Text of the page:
“When we started investing in and targeting medical office and where we wanted to place our money,” he added, “we were attracted to the off-campus, outpatient settings with higher acuity space. We like higher acuity, as a lot of the equipment and machinery cannot be moved. And this type of space will be less impacted by telehealth, as the patient needs to be there in person. As we are seeing, so much of what attracted us to the space pre-COVID-19-pandemic, and post-pandemic has been reinforced, as it looks more and more like patients are less comfortable going into the hospital and are more comfortable getting their care in outpatient settings.”
As for pricing for MOBs, Hargrave noted that the average cap rate on a trailing 12-month basis in 3Q was 6.3 percent, with on-campus MOBs averaging about 5.8 percent and off-campus properties trading at an average cap rate of 6.4 percent.
“We’re seeing cap rate compression, even in the last year, as the overall cap rate has dropped slightly since the third quarter of last year,” Mr. Hargrave said, adding that the average cap rate for on-campus MOBs fell from 6 percent in Q3 2020 to 5.8 percent in Q3 of this year.
Although cap rates are at or near historic lows in the MOB sector, the product type is still considered a good “value play” to many investors, especially those who have been involved in mutlifamily and industrial properties, Mr. Pyke noted, adding that medical office is currently one of the sought-after real estate investment types.
“Multifamily and industrial are probably the two sectors that everybody knows as outperforming when it comes to market fundamentals, (with cap rates) in the mid- to low-3 percent caps,” he said. “In addition, traditional office and retail are difficult property types to invest in right now given their challenges.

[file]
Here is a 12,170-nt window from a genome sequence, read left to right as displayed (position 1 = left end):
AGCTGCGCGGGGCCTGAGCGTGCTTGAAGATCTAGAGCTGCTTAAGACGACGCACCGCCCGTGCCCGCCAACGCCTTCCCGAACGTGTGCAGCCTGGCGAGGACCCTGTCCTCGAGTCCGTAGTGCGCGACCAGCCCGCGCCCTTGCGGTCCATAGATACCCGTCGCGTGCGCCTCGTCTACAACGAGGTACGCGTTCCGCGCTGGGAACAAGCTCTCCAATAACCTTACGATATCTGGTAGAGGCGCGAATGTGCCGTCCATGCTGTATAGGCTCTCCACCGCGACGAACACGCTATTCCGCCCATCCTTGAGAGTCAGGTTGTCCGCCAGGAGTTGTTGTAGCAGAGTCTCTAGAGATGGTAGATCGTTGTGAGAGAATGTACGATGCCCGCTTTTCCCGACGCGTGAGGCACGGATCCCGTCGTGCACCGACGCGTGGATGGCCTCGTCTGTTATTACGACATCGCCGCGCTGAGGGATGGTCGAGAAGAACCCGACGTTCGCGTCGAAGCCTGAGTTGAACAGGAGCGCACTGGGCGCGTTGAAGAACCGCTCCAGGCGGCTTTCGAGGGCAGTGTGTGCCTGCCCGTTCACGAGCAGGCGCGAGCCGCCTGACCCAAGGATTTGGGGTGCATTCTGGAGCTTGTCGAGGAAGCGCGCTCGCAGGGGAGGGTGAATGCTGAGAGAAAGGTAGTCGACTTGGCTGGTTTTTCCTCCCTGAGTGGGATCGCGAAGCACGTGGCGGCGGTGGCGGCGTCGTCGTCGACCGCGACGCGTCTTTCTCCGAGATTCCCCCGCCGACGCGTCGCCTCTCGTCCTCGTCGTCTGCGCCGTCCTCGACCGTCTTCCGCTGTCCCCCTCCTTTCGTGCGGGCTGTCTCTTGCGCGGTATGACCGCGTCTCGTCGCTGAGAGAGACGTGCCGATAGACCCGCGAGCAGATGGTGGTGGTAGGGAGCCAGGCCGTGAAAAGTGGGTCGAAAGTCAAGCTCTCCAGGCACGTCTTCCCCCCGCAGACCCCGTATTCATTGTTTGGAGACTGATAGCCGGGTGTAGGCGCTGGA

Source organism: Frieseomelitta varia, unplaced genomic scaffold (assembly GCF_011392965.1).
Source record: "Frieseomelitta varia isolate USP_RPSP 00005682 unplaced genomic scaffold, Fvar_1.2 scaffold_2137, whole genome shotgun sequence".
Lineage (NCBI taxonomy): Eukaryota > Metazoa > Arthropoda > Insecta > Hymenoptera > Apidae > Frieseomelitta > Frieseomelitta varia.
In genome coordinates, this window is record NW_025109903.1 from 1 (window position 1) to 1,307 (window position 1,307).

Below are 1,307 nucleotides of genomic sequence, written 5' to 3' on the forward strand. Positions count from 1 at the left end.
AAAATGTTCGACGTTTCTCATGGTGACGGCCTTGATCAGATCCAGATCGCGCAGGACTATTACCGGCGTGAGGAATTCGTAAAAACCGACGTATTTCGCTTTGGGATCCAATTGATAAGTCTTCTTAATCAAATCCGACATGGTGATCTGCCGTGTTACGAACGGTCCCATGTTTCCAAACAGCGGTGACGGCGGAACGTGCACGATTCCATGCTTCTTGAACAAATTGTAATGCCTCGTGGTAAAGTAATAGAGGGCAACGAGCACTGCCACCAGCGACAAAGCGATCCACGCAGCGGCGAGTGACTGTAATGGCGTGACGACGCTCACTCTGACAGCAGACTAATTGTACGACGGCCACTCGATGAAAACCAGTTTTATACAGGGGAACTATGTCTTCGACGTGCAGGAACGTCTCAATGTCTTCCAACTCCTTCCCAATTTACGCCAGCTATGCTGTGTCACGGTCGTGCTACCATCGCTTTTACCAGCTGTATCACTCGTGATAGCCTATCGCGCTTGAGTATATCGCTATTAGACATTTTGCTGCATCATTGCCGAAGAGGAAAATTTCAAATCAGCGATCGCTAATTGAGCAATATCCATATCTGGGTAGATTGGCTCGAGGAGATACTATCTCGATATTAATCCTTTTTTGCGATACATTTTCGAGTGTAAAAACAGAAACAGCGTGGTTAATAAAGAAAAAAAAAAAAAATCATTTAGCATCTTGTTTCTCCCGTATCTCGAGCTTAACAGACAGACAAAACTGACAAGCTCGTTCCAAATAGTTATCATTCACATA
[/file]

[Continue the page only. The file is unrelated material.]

“It’s why we like medical office as a relative value play, and we are certainly not alone as more and more institutional investors are looking to the property type and its long-term, favorable demographics trends, with pricing in the low-5s to high-4s, and they will probably continue to tighten from there, as … long-term leases to investment-grade credit tenants is an attractive investment opportunity.”
As for the composition of the MOB buyer pool, Hargrave presented data showing that private equity investors continued to dominate by accounting for about 75 percent of all acquisitions in Q3. That figure was up significantly from a quarter earlier, when private equity accounted for 53 percent of all MOB purchases but was in keeping with most quarter dating back to Q3 2018, since which time the investor type has dominated the market.
The country’s healthcare-focused REITs, which were on the sidelines in mid-2020 during the throes of the pandemic, have rebounded recently by accounting for more than 20 percent of all MOB purchases in three of the last four quarters. In Q3 they accounted for 21 percent of MOB purchases.
Even though the COVID-19 pandemic has caused plenty of disruptions in the MOB development sector – mainly by delaying the completions of projects already started — the number of projects getting underway has remained strong, including in Q3, according to data presented by Martin.
In fact, according to Revista’s Q3 data, 23,7 million square feet of MOB projects were started on a TTM basis. That was the highest total since Q4 2019. She added that the actual amount of MOB projects started during – not on a TTM basis – was a “very strong” 7.5 million square feet.
“This really demonstrates the strong demand for new medical office space,” Martin said, adding that despite effects from the pandemic – such as supply chain issues, rising labor costs and pricing inflation – not many projects had their start dates delayed.
The presentation also covered a variety of other statistics, including MOB rents, which have increased slightly, and others. For a link to the webcast, please visit us02web.zoom.us